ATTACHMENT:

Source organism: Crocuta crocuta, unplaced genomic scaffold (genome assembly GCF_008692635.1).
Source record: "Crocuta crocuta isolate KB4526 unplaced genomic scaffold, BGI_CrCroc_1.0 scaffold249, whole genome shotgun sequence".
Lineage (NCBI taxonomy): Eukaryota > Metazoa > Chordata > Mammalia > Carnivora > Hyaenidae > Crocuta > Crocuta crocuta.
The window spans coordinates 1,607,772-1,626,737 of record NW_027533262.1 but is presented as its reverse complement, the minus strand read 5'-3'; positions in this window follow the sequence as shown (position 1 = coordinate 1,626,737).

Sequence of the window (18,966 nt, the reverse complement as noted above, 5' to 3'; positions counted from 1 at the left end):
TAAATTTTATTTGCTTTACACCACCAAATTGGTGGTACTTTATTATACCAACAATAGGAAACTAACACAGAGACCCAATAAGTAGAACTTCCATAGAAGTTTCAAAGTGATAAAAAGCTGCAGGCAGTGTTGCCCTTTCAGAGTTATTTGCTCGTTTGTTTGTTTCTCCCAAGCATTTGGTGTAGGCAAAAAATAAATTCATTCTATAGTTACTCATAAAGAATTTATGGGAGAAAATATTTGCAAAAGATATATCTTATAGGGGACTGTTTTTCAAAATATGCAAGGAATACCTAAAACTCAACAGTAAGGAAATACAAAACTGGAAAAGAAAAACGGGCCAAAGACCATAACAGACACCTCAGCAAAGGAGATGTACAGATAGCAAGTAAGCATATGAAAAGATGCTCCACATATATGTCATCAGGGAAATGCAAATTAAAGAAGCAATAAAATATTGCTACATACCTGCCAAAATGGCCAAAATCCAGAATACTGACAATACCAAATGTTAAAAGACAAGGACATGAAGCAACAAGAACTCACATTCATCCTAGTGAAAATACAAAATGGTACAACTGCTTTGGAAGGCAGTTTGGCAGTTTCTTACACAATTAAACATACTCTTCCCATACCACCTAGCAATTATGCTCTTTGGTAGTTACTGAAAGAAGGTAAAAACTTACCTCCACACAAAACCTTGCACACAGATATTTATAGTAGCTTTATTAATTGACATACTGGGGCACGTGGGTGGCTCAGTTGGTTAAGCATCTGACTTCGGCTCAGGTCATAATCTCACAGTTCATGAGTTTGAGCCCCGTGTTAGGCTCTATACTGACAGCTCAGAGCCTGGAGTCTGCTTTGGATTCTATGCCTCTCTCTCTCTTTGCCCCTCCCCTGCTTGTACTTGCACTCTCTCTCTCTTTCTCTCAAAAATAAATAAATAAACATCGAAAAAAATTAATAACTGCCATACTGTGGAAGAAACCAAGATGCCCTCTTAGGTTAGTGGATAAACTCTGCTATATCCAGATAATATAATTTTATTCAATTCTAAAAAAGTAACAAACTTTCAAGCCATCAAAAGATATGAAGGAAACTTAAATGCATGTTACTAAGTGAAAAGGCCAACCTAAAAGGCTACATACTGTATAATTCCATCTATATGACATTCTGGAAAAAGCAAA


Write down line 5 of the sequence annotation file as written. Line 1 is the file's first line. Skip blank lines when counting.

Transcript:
Sequence of the window (18,966 nt, the reverse complement as noted above, 5' to 3'; positions counted from 1 at the left end):